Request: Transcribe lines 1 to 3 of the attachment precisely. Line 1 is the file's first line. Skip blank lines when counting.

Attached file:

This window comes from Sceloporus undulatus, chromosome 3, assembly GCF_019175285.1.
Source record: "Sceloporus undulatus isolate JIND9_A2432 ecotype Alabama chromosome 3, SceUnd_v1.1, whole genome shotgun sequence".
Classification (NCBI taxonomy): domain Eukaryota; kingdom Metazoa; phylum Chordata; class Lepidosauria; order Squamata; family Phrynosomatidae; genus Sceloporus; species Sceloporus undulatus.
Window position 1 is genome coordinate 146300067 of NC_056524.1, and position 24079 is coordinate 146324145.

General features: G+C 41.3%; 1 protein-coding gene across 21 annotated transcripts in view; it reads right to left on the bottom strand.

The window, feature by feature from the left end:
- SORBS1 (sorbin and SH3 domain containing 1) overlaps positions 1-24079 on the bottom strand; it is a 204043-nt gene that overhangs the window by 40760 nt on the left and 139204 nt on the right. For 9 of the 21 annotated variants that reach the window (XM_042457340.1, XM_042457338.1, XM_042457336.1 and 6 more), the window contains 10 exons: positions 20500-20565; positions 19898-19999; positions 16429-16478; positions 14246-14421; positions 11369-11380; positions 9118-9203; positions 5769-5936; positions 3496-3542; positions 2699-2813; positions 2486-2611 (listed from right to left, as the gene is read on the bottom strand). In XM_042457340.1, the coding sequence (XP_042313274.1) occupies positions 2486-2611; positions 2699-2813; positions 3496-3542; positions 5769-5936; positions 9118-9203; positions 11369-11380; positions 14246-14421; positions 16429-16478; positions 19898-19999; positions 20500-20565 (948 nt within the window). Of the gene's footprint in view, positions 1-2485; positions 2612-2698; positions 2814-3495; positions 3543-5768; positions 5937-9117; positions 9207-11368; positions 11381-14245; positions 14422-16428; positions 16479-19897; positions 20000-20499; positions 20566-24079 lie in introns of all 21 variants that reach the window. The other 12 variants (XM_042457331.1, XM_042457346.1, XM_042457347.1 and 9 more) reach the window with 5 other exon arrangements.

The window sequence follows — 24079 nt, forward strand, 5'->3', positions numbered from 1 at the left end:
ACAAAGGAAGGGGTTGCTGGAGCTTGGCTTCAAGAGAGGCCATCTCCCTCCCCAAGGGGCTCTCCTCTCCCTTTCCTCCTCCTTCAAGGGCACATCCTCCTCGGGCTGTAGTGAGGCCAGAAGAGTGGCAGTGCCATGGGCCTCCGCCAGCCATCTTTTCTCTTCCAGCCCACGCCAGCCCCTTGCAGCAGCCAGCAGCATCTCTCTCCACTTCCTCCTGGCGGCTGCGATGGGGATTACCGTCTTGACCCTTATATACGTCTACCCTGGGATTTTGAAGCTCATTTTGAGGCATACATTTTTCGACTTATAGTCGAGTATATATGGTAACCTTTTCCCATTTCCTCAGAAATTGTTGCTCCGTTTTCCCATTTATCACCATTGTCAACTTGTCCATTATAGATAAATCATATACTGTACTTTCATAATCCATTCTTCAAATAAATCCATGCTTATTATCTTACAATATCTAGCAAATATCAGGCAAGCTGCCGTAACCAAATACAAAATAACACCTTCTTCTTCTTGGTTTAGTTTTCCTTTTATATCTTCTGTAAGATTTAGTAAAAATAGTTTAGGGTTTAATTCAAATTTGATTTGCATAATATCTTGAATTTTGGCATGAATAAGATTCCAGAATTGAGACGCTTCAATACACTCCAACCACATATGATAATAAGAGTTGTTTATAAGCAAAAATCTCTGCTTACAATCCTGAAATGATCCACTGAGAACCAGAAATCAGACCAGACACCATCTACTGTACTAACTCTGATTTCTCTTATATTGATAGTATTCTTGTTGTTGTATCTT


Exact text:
This window comes from Sceloporus undulatus, chromosome 3, assembly GCF_019175285.1.
Source record: "Sceloporus undulatus isolate JIND9_A2432 ecotype Alabama chromosome 3, SceUnd_v1.1, whole genome shotgun sequence".
Classification (NCBI taxonomy): domain Eukaryota; kingdom Metazoa; phylum Chordata; class Lepidosauria; order Squamata; family Phrynosomatidae; genus Sceloporus; species Sceloporus undulatus.